Survey of Cameline Sauces


Cameline sauce – a sauce including cinnamon, other spices, bread, and an acidic ingredient – is common throughout the 14th and 15th century corpus. They were found in every French cookbook of the time, and could even be purchased from a saucemaker by those who did not care to make their own. However, while sauces from various sources share a name and some ingredients, their actual composition and cooking instructions – and the final sauce – can vary wildly both regionally and temporally.

Original Recipes

Due to the number of recipes compared here, I include only the English translations of these recipes – the original French is available elsewhere.

On veal and goat, cameline. Macerate bread in vinegar and wine, and ginger and cinnamon. – Le Recuil de Riom.

For the salmon and for the trout, the cameline: to give understanding to the sauce-maker who will make it, take his white bread according to the quantity of it which he is making and let him put it to roast on the grill, and let him have good claret wine of the best which he can have in which he should put his bread to soak and vinegar in good measure; and let him take his spices, that is cinnamon, ginger, grains of paradise, cloves, a little pepper, mace, nutmeg and a little sugar, and this is mixed with is bread and a little salt; and then dress it as you will. – Du Fait du Cuisine (Chiquart).

Note that at Tournais, to make cameline, they grind together ginger, cinnamon and saffron and half a nutmeg: soak in wine, then take out of the mortar; then have white bread crumbs, not toasted, moistened with cold water and grind in the mortar, soak in wine and strain, then boil it all, and lastly add red sugar: and this is winter cameline. And in summer they make it the sameway, but it is not boiled. – Le Menagier de Paris

Unboiled Sauce called Cameline. Cinnamon, ginger, cloves, grains of paradise, darkly toasted bread, sieved, distempered with verjuice, wine and vinegar. – Le Vivendier

To make Cameline Sauce. Grind ginger, a great deal of cinnamon, cloves, grains of paradise, mace and, if you wish, long pepper; strain bread that has been moistened in vinegar, strain everything together and salt as necessary. – Le Viander de Taillevent.


Looking at the above recipes, the recipes all sound very similar – the basic procedure is to take cinnamon and other spices, grind with bread and mix with a flavorful, grape-based liquid. However, the differences become more obvious when charted:

 RecuilChiquartMenagierMenagier 2VivendierTaillevent
Long Peppernononononoyes
Grains of Paradisenoyesnonoyesyes
  RecuilChiquart Menag ier Menagier 2Vivendier Taillevent 
Breadunspecified“roasted”“white”“white”“darkly toasted”unspecified
Liquid 1vinegarwinewinewineverjuicevinegar
Liquid 2winevinegarwaterwaterwine –
Liquid 3  –  –  –  –vinegar  –

As shown, different cameline sauces can vary wildly. I have chosen to redact the first three recipes (Recuil, Chiquart, and Le Menagier), as they show the most variation between versions. These three redactions vary tremendously in their proportions, yet they all make cameline sauce.

This sauce would have been eaten with a variety of dishes, including roast or boiled vension, roast piglet, veal, kid, lamb or mutton, and a variety of fish. This pairing was based on both medieval food preferences and humoral theory.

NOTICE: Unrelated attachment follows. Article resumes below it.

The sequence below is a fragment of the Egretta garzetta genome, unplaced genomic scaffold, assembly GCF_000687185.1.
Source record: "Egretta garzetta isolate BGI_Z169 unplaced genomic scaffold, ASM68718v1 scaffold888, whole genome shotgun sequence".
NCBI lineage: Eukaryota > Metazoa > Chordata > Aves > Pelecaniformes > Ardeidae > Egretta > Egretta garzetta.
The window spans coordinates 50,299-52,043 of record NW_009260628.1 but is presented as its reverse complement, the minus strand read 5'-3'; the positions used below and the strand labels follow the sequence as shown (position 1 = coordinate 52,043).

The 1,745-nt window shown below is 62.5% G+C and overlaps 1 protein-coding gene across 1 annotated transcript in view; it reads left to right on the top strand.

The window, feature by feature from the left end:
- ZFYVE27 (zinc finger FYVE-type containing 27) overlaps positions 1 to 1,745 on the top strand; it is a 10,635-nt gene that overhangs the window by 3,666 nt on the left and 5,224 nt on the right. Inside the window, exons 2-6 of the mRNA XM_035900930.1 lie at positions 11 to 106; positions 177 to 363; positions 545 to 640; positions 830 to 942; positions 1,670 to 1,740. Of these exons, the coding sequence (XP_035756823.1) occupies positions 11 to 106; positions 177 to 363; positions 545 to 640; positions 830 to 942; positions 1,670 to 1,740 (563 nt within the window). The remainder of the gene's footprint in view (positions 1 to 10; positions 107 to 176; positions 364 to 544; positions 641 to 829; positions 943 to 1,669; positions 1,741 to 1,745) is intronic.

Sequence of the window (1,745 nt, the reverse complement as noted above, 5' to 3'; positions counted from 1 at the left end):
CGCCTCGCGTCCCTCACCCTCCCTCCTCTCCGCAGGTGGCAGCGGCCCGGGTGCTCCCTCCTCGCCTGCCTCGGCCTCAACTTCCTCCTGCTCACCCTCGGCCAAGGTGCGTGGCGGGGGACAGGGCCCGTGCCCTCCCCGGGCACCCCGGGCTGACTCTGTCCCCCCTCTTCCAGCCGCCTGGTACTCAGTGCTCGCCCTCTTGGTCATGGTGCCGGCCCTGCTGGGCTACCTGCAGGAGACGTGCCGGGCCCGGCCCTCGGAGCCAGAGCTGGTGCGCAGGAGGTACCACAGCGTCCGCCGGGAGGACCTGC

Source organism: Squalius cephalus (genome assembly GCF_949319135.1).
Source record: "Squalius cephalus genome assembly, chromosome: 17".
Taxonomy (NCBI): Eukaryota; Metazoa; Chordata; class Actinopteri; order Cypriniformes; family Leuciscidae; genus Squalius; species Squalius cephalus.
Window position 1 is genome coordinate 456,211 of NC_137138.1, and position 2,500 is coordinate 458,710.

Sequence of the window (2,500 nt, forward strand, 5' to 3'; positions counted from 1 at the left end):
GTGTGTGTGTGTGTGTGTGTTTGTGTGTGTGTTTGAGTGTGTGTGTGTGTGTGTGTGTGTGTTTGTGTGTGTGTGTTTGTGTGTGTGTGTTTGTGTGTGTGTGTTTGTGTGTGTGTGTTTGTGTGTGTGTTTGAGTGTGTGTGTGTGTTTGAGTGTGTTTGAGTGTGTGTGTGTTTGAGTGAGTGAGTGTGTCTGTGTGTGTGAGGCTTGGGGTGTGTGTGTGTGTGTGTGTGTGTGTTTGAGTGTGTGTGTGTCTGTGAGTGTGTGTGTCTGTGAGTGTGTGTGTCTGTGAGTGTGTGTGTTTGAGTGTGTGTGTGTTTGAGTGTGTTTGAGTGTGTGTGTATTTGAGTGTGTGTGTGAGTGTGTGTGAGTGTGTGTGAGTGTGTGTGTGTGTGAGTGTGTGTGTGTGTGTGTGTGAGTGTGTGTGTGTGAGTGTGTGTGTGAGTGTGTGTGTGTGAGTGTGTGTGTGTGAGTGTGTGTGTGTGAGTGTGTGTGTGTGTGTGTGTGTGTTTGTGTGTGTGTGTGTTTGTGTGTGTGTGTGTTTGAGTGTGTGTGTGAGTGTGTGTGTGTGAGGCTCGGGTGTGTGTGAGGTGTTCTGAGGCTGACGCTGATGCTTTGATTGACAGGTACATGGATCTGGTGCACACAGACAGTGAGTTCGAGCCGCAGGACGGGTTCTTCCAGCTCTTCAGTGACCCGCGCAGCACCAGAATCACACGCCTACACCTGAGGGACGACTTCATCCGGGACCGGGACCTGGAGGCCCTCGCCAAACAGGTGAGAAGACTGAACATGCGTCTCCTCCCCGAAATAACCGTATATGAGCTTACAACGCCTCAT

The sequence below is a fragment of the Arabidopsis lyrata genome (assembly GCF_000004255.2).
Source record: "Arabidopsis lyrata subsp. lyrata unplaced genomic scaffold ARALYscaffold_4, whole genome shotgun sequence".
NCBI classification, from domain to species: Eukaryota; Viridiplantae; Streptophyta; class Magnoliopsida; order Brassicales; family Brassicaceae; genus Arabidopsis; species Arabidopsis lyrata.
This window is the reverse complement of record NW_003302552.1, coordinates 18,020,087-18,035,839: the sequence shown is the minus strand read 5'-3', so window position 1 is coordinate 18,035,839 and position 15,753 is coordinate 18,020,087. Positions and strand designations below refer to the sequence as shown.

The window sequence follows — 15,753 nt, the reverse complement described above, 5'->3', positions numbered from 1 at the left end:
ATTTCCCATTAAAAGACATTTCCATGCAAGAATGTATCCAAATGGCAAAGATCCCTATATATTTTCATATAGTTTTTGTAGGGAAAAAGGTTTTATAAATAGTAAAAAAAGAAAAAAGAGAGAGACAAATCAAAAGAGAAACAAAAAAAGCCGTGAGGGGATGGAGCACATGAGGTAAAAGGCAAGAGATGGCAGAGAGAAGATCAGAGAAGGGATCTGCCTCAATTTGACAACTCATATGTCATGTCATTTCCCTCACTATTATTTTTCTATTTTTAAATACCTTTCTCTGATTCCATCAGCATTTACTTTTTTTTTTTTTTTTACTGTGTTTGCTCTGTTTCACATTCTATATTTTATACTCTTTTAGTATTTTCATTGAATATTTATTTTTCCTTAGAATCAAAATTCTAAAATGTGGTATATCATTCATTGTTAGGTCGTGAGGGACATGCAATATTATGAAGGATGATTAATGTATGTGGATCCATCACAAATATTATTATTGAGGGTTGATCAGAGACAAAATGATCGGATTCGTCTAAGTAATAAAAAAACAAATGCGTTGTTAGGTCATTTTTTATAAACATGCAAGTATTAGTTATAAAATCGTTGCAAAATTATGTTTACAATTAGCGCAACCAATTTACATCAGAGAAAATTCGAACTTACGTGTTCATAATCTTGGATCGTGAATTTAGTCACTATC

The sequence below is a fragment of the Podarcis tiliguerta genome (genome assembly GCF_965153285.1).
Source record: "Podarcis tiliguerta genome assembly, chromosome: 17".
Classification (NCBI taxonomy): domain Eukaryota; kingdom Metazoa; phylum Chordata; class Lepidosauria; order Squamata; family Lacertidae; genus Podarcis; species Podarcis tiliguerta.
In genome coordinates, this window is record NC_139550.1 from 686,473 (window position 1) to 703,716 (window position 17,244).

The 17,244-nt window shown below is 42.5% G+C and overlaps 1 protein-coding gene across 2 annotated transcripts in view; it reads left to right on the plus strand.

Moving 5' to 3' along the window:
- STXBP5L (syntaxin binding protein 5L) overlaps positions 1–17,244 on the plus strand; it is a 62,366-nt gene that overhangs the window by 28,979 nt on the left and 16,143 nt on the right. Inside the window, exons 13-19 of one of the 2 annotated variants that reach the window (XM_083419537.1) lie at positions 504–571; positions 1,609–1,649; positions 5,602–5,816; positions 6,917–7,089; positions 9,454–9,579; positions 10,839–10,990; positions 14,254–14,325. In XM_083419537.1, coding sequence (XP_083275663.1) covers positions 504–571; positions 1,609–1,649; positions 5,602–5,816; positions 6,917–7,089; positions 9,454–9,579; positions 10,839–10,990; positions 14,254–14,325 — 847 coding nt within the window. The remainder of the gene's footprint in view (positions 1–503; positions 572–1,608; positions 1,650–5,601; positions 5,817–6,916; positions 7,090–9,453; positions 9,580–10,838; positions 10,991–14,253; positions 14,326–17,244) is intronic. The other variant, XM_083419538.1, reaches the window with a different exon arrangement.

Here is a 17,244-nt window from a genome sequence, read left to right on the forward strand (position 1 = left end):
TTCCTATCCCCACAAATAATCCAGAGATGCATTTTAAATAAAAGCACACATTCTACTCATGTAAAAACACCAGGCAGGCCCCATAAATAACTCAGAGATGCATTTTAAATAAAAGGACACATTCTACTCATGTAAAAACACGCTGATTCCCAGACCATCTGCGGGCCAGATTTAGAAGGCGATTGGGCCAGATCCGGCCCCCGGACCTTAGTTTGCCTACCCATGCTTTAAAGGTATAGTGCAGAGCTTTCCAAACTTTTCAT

One key to bread thickened sauces such as these is proper straining – using a fine wire mesh strainer and forcing the bread puree through the strainer removes any graininess that might appear in the sauce.

Recuil de Riom • 2 slices white bread, crusts removed
• 5 tsp cinnamon (ground)
• 5 tsp ginger (ground)
• 1 cup white balsamic vinegar
• 1/2 cup white wine (Pinot Grigio)
Soak bread in vinegar. Add spices, force through fine strainer. Add wine and/or additional vinegar as needed to balance flavor and adjust consistency. Serve immediately – if allowed to stand, sauce will thicken significantly.
Chiquart• 2 slices white bread, crusts removed
• 5 tsp cinnamon (ground)
• 2 tsp ginger (ground)
• 15 whole cloves
• 2 tsp whole Grains of Paradise
• 1 tsp nutmeg (ground)
• 2 tsp black peppercorns
• 1 tsp mace blades
• 1 tsp salt
• 1 tsp sugar
• 1/2 cup red wine vinegar
• 1 cup red wine (pinot noir)
Grind whole spices. Soak bread in vinegar. Add all spices, force through fine strainer. Add wine and/or additional vinegar as needed to balance flavor and adjust consistency. Serve immediately – if allowed to stand, sauce will thicken significantly.
Le Menagier de Paris• 2 slices white bread, crusts removed
• 4 tsp cinnamon (ground)
• 2 tsp ginger (ground)
• 1 tsp saffron
• 3 tsp sugar
• 1 1/2 cups red wine (pinot noir)
Grind saffron, mix spices and 1/2 cup wine in small saucepan and heat until spices are fragrant. Soak bread in remaining wine, force through strainer into saucepan. Mix, then heat gently until thickened. DO NOT boil, or allow to heat rapidly – sauce will attain the texture of glue. Remove from heat just before sauce reaches desired thickness, add sugar to taste.


Cook, Elizabeth. “Du Fait de Cuisine.” Du Fait de Cuisine  by Maistre Chiquart, 1998,
Hinson, Janet. “Le Menagier de Paris (c)Janet Hinson, Translator.” Le Menagier de Paris, Accessed 31 Mar. 2013.
Lambert, Carole, and Jean-Louis Flandrin. “Le Recueil de Riom” et “la Manière de henter soutillement”: un livre de cuisine et un réceptaire sur les greffes du XVe siècle. Céres, 1989.
Scully, Terence. “Tempering Medieval Food.” Food in the Middle Ages: A Book of Essays, Ed. MW Adamson (New York, 1995), 1995, pp. 3–23.
Scully, Terence. The Vivendier: A Critical Edition with English Translation. Prospect Books, 1997.

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